London Turning Iconic Callboxes into Free Solar Charging Stations
Foggy London-town wants solar charging all over the city.
Nothing revs my engine quite like the re-purposing of public infrastructure (seriously, let's talk urban planning sometime), and London is now setting off one of the greatest such ideas in recent memory.
We all know of the iconic callboxes in London, those red (not TARDIS Blue) darlings that dot the cityscape. Iconic as they may be, phone booths are no longer the necessity they used to be, given the rise of the smartphone (or burner flip phone, if you fancy yourself a man or woman of action). So what can be done with all these booths?
Free power for all, naturally. Solarbox is a new initiative from Kirsty Kenney and Harold Craston, two students from the London School of Economics. Kenney and Craston recently won $5,000 from the London Mayor's Low Carbon Entrepreneur competition, and the money is being used to set up Solarboxes across the city.
Solarbox will take some of London's 8,000 callboxes and convert them into free, solar-powered charging stations for the masses. The solar panels placed on top of the box will be able to charge up to 100 devices per day. The free power is subsidized by advertising, which is played in the kiosk (not directly on your phone or tablet, don't worry). It's like the advertising model now seen at many American gas stations -- displays playing ads and news content as your fill up at the pump.
There's one Solarbox up and running so far (on Tottenham Court Road, for our UK readers), with a second going online in January. There's no set limit on the Solarbox project just yet, but I don't think we'll see all 8,000 callboxes converted.
Between solar charging stations, and free WiFi hotspots, seeing new life breathed into unused, aging infrastructure will help keep urban life young and vibrant. And hey, keeping your phone alive during all those late city nights is always a plus.
I was wondering how £5000 can stretch to 8000 solar panels, should have guessed it would be some good old ads. At least these ones can't be blocked. They're still missing something though; a vending machine that dishes out replacement Galaxy S4 batteries.
This is neat but having to wait around might be a problem, and leaving it in a safe seems risky as London criminals seem to love a good smash and grab.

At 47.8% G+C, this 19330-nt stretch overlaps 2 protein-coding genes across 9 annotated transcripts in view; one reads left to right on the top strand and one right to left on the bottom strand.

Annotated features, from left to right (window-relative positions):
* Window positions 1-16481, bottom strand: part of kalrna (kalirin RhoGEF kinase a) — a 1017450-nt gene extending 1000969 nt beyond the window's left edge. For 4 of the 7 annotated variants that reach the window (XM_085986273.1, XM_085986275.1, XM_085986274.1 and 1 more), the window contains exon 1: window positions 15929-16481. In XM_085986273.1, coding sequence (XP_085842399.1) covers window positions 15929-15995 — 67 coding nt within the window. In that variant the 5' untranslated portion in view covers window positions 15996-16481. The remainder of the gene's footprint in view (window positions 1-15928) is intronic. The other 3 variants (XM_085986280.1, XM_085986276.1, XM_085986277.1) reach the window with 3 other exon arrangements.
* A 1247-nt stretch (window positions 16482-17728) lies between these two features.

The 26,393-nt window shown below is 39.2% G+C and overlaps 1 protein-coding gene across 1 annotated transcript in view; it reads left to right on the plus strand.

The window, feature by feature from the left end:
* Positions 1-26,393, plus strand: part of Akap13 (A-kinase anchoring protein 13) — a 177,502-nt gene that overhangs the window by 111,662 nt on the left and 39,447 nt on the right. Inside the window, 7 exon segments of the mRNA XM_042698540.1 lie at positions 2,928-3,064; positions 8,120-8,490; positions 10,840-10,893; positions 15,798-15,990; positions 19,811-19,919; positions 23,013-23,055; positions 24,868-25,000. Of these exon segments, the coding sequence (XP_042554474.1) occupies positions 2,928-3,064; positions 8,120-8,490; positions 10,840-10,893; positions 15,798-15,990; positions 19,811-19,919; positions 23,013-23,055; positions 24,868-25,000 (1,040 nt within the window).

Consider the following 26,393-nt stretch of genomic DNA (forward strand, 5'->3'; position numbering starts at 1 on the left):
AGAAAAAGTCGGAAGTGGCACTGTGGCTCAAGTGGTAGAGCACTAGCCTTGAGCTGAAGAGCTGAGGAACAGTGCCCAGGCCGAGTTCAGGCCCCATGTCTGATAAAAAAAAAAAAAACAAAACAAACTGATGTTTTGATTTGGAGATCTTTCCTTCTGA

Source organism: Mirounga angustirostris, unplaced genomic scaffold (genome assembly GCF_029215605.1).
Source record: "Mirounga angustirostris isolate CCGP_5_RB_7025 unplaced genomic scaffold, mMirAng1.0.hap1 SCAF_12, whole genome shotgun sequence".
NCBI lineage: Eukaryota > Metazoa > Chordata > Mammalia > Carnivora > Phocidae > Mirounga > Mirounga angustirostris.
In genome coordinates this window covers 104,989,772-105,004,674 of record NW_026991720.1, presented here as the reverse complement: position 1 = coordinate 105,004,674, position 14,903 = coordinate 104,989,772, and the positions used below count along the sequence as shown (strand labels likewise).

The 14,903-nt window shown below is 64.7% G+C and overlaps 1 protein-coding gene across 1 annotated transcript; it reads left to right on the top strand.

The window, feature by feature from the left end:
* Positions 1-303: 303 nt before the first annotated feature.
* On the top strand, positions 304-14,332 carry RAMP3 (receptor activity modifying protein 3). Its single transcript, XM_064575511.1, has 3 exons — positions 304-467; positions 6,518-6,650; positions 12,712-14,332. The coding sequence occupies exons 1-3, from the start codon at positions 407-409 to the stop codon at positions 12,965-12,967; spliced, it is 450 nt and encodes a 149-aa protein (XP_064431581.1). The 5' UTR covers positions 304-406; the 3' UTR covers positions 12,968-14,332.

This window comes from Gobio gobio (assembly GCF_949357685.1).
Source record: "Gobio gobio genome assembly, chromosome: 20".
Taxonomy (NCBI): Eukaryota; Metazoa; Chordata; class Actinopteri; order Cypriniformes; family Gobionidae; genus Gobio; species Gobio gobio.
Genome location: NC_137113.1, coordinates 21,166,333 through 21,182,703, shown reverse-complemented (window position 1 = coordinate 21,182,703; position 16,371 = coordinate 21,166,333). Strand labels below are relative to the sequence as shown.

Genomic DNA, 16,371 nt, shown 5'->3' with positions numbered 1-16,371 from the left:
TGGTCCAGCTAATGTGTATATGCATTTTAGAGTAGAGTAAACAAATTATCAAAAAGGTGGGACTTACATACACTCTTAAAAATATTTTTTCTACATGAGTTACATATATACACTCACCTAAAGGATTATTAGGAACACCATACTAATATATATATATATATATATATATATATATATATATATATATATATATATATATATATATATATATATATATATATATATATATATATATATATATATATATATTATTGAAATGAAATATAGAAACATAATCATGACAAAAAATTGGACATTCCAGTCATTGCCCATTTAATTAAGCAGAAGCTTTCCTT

"It's like the advertising model now seen at many American gas stations -- displays playing ads and news content as your fill up at the pump." You mean how I just spent 5 minutes inhaling gas fumes, risked getting HIV from hidden needles on the pump handle and risked getting my credit card skimmed and am now being told to go into the store and buy a pack of insecticide laced tobacco sticks is the same as dropping off your phone at a public charging station and having to endure whatever horrible ads are plastered all around you in a small space. Hmm, sounds about right.
I'd rather they went with making them Wifi hotspots or they had a replacement battery program (model specific like what Alexander above said or just those external booster packs that plug into the USB ports). Since you can bring a charger to work or share one or two with coworkers or carry a small one to coffee shops, etc, this really only works if you are waiting for the bus or plan on staying at a building nearby for around an hour. There is also the risk of shifty criminal types trying to steal phones for parts either breaking into whatever security these things have or mugging someone with an expensive looking phone or other effects (with the bonus of getting whatever cash the victim has, too).
I'm not such a fan of that neon green thought .... >.>;;;
Although the Idea itself is pretty freaking awesome...
Given that these are the toilets of choice for pissheads and tramps, I doubt this venture will be all that successful.
Also, the ads are gonna get covered in pictures of prostitutes, calling it now.
Also also... loose the green. This city has a strong colour scheme, don't let it turn into a beta city by allowing any old design on the streets